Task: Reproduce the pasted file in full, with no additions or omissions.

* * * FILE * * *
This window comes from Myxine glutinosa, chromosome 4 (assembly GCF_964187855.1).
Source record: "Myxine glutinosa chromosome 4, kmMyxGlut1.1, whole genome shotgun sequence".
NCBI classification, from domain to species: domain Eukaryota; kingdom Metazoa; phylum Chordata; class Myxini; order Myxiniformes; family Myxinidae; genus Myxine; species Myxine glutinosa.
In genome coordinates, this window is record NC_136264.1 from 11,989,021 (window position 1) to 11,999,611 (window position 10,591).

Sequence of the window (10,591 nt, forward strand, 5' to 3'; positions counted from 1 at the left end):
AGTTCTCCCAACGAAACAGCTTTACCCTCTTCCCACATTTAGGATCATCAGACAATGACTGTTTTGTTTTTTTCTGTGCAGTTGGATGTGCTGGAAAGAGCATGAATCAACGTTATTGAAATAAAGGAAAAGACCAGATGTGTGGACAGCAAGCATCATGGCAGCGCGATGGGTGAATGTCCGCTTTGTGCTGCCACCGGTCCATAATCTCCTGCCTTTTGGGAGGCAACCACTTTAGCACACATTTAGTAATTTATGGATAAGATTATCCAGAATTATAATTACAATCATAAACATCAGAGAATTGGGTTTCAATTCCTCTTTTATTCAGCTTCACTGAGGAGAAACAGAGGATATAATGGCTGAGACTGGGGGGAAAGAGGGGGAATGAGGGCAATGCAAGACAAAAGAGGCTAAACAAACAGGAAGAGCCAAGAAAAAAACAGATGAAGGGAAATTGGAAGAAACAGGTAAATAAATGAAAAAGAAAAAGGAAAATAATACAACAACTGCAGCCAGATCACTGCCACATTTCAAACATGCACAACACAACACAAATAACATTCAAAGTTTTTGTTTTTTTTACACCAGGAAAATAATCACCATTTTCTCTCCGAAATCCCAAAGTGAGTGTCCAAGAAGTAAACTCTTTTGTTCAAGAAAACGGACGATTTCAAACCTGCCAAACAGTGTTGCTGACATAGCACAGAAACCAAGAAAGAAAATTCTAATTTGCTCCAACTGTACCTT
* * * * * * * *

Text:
This window comes from Myxine glutinosa, chromosome 4 (assembly GCF_964187855.1).
Source record: "Myxine glutinosa chromosome 4, kmMyxGlut1.1, whole genome shotgun sequence".
NCBI classification, from domain to species: domain Eukaryota; kingdom Metazoa; phylum Chordata; class Myxini; order Myxiniformes; family Myxinidae; genus Myxine; species Myxine glutinosa.
In genome coordinates, this window is record NC_136264.1 from 11,989,021 (window position 1) to 11,999,611 (window position 10,591).

Sequence of the window (10,591 nt, forward strand, 5' to 3'; positions counted from 1 at the left end):
AGTTCTCCCAACGAAACAGCTTTACCCTCTTCCCACATTTAGGATCATCAGACAATGACTGTTTTGTTTTTTTCTGTGCAGTTGGATGTGCTGGAAAGAGCATGAATCAACGTTATTGAAATAAAGGAAAAGACCAGATGTGTGGACAGCAAGCATCATGGCAGCGCGATGGGTGAATGTCCGCTTTGTGCTGCCACCGGTCCATAATCTCCTGCCTTTTGGGAGGCAACCACTTTAGCACACATTTAGTAATTTATGGATAAGATTATCCAGAATTATAATTACAATCATAAACATCAGAGAATTGGGTTTCAATTCCTCTTTTATTCAGCTTCACTGAGGAGAAACAGAGGATATAATGGCTGAGACTGGGGGGAAAGAGGGGGAATGAGGGCAATGCAAGACAAAAGAGGCTAAACAAACAGGAAGAGCCAAGAAAAAAACAGATGAAGGGAAATTGGAAGAAACAGGTAAATAAATGAAAAAGAAAAAGGAAAATAATACAACAACTGCAGCCAGATCACTGCCACATTTCAAACATGCACAACACAACACAAATAACATTCAAAGTTTTTGTTTTTTTTACACCAGGAAAATAATCACCATTTTCTCTCCGAAATCCCAAAGTGAGTGTCCAAGAAGTAAACTCTTTTGTTCAAGAAAACGGACGATTTCAAACCTGCCAAACAGTGTTGCTGACATAGCACAGAAACCAAGAAAGAAAATTCTAATTTGCTCCAACTGTACCTT